Scientists are not natural activists. Political advocacy requires clear messages; scientific education is, if anything, a years-long process of operant conditioning against making definitive statements. More data could reveal new patterns. Another search of the literature could turn up a previously unknown precedent. An attempt at independent replication could invalidate everything.
Then, too, scientists are deeply embedded in the Establishment—universities, government labs, and regulatory agencies. We may tend to vote liberal, but this is more because we have interests in evidence-based regulation and government funding for research and education than because scientific training makes you particularly woke. Indeed, fields with especially close ties to industry and the military can be downright conservative.
So, the very existence of a nationwide protest movement in support of science is an indication of exactly how freaked out scientists are about the presidency of Donald Trump.
The Monday after the inauguration, the new administration froze external grants at the Environmental Protection Agency and clamped down on public communication by government scientists; it later installed a climate-change denier at the top of the Environmental Protection Agency and proposed a budget that would more than decimate funding for environmental cleanup and monitoring, medical research, and basic science. The March for Science was born in the flurry of panic and outrage over the EPA funding freeze, and its evolution has been exactly what you might expect from a political movement assembled in a hurry by people who have long assumed that they had no need for a political movement.
There is persistent confusion over whether or not the March is "political" or "partisan," even though science has always been embedded in (and complicit with) politics, and the March is a response to specific policies advanced by a single political party. There is a running, acrimonious fight over whether and how the March should address and accommodate the diversity of people working in science—or lack thereof—even though that diversity shapes the movement's public image and the breadth of its support. Statements of values and goals on the main March for Science website have gone through multiple, sometimes contradictory, revisions, and the March's social media presence is even less constant. As just one example, last week the March's Twitter account posted a thread of statements describing the U.S. military's "Mother of All Bombs" as a misuse of scientific knowledge and pointing to its cost as a redirection of resources from "vulnerable and marginalized communities in the US" —a sentiment famously expressed by that radical partisan Dwight D. Eisenhower—only to disown it all the next day.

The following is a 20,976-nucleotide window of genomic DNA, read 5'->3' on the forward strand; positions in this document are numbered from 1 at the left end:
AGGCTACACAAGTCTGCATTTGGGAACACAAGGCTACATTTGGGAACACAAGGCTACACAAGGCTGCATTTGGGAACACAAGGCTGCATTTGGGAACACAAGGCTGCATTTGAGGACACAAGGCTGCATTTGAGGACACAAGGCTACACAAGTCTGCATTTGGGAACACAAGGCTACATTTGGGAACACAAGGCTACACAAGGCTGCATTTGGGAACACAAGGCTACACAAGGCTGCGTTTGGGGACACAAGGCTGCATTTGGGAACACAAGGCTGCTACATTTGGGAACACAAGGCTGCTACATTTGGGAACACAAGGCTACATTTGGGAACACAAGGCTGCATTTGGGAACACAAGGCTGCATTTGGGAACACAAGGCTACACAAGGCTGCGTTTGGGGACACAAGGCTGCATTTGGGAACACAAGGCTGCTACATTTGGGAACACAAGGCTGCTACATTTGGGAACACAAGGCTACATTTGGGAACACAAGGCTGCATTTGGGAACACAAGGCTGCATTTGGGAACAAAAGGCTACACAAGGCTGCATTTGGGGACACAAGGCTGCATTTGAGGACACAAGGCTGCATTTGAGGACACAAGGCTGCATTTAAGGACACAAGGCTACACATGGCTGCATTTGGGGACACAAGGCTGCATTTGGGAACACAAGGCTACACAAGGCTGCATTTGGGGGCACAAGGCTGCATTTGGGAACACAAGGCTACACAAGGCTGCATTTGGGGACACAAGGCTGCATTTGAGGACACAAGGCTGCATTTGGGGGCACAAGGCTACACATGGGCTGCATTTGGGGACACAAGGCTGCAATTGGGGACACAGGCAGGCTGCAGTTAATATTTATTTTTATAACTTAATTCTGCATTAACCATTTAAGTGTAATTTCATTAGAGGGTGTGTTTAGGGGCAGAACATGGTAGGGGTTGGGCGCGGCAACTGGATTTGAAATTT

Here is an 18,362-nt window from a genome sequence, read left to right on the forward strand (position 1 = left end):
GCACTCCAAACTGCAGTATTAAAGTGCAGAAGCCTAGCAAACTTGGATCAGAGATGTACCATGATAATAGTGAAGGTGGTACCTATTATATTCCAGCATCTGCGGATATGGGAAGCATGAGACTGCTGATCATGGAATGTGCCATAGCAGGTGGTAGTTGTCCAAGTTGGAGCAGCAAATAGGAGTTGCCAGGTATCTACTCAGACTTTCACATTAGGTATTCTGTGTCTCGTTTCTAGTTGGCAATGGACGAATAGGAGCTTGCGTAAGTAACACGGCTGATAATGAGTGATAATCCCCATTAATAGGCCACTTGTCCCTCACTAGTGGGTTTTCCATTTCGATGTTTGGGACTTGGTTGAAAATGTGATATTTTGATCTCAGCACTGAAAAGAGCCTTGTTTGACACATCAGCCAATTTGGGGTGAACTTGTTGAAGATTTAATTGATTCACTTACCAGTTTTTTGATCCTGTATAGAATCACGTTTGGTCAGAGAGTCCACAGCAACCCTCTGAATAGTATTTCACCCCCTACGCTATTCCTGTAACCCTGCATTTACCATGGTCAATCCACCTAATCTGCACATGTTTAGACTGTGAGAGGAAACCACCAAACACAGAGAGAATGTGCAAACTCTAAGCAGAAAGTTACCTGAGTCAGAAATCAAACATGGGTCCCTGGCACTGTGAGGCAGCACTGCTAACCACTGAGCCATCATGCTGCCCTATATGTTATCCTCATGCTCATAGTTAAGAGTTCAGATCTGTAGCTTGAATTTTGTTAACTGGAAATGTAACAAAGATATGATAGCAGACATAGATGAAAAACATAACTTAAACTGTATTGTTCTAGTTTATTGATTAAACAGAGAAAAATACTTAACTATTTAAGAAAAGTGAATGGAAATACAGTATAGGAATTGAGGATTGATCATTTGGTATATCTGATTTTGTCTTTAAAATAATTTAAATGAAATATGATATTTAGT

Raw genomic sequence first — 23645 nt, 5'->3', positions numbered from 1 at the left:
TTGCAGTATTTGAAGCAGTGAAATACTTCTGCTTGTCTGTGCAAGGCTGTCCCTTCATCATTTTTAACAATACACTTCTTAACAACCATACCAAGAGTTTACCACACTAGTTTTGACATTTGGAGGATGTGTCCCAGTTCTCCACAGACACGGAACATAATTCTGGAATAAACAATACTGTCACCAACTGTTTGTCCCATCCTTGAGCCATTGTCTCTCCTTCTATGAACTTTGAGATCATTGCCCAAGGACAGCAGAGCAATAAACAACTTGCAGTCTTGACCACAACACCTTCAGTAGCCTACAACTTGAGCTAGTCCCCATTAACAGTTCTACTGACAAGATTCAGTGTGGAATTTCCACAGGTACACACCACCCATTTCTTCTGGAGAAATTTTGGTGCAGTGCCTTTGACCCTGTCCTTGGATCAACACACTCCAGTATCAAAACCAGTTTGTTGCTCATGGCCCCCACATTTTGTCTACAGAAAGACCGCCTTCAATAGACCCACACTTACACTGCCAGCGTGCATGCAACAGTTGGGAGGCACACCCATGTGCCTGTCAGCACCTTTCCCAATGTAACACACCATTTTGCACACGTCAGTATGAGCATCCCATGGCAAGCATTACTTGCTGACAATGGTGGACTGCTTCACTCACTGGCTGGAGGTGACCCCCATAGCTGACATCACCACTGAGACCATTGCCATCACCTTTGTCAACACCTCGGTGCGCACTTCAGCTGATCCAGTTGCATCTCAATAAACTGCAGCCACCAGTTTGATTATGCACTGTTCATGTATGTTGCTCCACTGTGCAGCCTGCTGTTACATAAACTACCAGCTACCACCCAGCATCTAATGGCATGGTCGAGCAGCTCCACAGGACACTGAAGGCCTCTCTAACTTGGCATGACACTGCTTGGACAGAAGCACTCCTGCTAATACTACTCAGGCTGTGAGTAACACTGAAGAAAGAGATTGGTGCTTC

This blundering is particularly maddening because so much rides on the success of the March. Cuts to federal funding could hobble basic research and science education, and the window of opportunity to avoid the worst-case climate change scenario is closing quickly. Still, though the Trump administration is a potential disaster for science and the environment, it didn't happen overnight. The Science Committee of the Republican-controlled House of Representatives has been harassing federally funded scientists for years. The budgets of the National Science Foundation and the National Institutes of Health have been stagnant—barring a one-time bump from President Obama's 2009 economic stimulus—since before I started graduate school over a decade ago. And it's been 20 years since a Republican-majority Senate refused to ratify the Kyoto Protocol to combat climate change. Maybe scientists' refusal to acknowledge and engage with politics is part of the reason things have gotten so dire.
So I've booked cross-continental airfare from Vancouver to DC. Maybe somewhere among the marchers will be the beginnings of a scientific community that is more fully connected to the society it serves. I'll find out tomorrow, on the National Mall.